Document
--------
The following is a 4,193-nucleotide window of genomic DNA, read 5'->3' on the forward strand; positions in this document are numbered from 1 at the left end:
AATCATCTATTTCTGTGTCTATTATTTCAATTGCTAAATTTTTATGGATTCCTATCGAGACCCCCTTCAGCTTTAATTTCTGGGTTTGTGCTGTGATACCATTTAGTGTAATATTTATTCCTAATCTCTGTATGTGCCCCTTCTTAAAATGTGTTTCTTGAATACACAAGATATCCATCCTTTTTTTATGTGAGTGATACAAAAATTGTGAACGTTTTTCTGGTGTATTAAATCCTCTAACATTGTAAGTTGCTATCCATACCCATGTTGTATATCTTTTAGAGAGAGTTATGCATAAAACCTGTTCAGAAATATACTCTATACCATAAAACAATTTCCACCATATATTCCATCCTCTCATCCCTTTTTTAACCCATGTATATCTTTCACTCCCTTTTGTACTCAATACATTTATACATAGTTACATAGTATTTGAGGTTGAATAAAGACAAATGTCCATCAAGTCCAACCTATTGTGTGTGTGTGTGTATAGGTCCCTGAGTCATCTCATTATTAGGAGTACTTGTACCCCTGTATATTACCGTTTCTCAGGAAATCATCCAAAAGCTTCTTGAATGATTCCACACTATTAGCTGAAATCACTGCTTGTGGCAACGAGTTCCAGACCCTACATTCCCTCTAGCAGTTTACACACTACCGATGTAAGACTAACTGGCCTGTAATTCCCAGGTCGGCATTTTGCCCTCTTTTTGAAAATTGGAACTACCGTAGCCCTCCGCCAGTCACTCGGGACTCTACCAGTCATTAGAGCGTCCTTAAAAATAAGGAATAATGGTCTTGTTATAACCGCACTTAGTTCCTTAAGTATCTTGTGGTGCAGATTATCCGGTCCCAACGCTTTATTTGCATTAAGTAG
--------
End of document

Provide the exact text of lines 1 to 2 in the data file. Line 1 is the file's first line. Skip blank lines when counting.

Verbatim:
The following is a 4,193-nucleotide window of genomic DNA, read 5'->3' on the forward strand; positions in this document are numbered from 1 at the left end:
AATCATCTATTTCTGTGTCTATTATTTCAATTGCTAAATTTTTATGGATTCCTATCGAGACCCCCTTCAGCTTTAATTTCTGGGTTTGTGCTGTGATACCATTTAGTGTAATATTTATTCCTAATCTCTGTATGTGCCCCTTCTTAAAATGTGTTTCTTGAATACACAAGATATCCATCCTTTTTTTATGTGAGTGATACAAAAATTGTGAACGTTTTTCTGGTGTATTAAATCCTCTAACATTGTAAGTTGCTATCCATACCCATGTTGTATATCTTTTAGAGAGAGTTATGCATAAAACCTGTTCAGAAATATACTCTATACCATAAAACAATTTCCACCATATATTCCATCCTCTCATCCCTTTTTTAACCCATGTATATCTTTCACTCCCTTTTGTACTCAATACATTTATACATAGTTACATAGTATTTGAGGTTGAATAAAGACAAATGTCCATCAAGTCCAACCTATTGTGTGTGTGTGTGTATAGGTCCCTGAGTCATCTCATTATTAGGAGTACTTGTACCCCTGTATATTACCGTTTCTCAGGAAATCATCCAAAAGCTTCTTGAATGATTCCACACTATTAGCTGAAATCACTGCTTGTGGCAACGAGTTCCAGACCCTACATTCCCTCTAGCAGTTTACACACTACCGATGTAAGACTAACTGGCCTGTAATTCCCAGGTCGGCATTTTGCCCTCTTTTTGAAAATTGGAACTACCGTAGCCCTCCGCCAGTCACTCGGGACTCTACCAGTCATTAGAGCGTCCTTAAAAATAAGGAATAATGGTCTTGTTATAACCGCACTTAGTTCCTTAAGTATCTTGTGGTGCAGATTATCCGGTCCCAACGCTTTATTTGCATTAAGTAG